I'm trying to estimate $p$ in tweedie regression, but I got the following message:

glm.fit: algorithm did not converge

I'm using public data from "GLMs for insurance data" book by Piet de Jong, and Gillian Z. Heller. Here is my code:

install.packages("sas7bdat") # A package to read SAS data set

mydata <- read.sas7bdat("http://www.businessandeconomics.mq.edu.au/our_departments/Applied_Finance_and_Actuarial_Studies/acst_docs/glms_for_insurance_data/data/claims_sas_miner.sas7bdat")
View(mydata) # Viewing the data


                    method="interpolation",do.ci=TRUE,do.smooth=TRUE,do.plot=TRUE) # Estimating p

Any idea?

  • $\begingroup$ Sorry about that. I fixed it. $\endgroup$ – user9292 Nov 30 '14 at 6:39
  • $\begingroup$ In addition to the error, I get 10 warning messages when I run your code. How many do you get? $\endgroup$ – Glen_b Nov 30 '14 at 7:10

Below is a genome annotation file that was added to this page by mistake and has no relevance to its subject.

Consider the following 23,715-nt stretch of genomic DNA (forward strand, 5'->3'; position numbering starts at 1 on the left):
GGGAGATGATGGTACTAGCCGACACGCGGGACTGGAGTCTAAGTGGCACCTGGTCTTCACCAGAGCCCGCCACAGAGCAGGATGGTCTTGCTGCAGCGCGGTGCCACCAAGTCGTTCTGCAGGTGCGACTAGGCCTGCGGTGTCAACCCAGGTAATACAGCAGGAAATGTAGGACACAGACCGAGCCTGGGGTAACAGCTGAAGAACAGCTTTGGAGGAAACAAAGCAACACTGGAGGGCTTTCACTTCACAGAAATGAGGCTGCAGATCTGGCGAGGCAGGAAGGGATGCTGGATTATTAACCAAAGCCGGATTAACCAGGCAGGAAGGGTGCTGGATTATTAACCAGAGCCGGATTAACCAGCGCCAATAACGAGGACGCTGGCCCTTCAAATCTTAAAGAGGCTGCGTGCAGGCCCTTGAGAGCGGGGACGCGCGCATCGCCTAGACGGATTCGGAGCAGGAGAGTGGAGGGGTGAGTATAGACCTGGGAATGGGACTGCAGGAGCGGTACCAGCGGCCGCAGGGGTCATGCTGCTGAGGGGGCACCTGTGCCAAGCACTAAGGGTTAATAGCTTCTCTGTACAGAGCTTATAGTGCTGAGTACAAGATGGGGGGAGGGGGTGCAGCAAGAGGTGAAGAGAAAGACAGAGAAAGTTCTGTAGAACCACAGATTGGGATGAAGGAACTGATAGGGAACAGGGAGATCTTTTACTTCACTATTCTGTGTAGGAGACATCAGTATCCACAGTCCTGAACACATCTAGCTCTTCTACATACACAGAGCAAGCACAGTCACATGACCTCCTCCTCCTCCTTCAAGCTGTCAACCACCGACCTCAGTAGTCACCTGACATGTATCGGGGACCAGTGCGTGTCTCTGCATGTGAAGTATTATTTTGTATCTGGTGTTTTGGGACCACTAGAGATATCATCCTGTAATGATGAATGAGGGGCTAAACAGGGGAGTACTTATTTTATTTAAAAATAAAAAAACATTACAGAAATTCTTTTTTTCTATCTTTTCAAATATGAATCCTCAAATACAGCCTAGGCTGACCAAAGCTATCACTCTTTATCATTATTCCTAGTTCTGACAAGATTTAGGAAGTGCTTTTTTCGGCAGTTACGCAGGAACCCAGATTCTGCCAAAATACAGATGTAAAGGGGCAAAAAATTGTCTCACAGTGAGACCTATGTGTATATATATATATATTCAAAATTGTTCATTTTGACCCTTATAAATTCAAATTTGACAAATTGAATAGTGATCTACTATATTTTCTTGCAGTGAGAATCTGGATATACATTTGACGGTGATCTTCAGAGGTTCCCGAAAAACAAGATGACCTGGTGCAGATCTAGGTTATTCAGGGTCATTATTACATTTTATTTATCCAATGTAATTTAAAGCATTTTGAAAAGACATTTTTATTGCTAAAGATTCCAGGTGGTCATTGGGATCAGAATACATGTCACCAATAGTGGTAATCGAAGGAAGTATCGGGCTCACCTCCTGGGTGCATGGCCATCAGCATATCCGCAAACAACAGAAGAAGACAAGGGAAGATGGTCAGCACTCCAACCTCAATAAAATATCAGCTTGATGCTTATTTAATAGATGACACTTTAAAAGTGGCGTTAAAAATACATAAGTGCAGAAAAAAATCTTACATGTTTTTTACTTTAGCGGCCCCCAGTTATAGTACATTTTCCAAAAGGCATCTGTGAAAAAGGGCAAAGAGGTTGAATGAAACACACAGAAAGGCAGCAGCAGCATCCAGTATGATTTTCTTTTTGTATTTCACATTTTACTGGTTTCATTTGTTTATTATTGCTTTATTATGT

• $\begingroup$ library(statmod) solves the problem I had. $\endgroup$ – Glen_b Nov 30 '14 at 7:16

The fit at 1.9 doesn't converge but you don't need it, since it's nowhere near the optimum.



enter image description here

You could probably get it to converge by playing with some of the options (though the likelihood might not change all that much), but it's not worth the trouble.

  • $\begingroup$ Many thanks! Why it is not worth the trouble? In what sense? $\endgroup$ – user9292 Nov 30 '14 at 7:34
  • 1
    $\begingroup$ There are lots of zeros. These tend only to be likely with reasonably small $p$ unless the mean gets really small (smaller as p grows -- even a single zero is impossible at $p=2$), so the likelihood isn't going to go up - we expect it to start dropping dramatically as we get closer to 2. You can see where the peak is, so what purpose is served by knowing a more accurate value for the likelihood at $p=1.9$? It might be interesting to see if you can get convergence, but in respect of the data set, you won't learn anything other than $p$ isn't up near 1.9, which is already clear. $\endgroup$ – Glen_b Nov 30 '14 at 7:39

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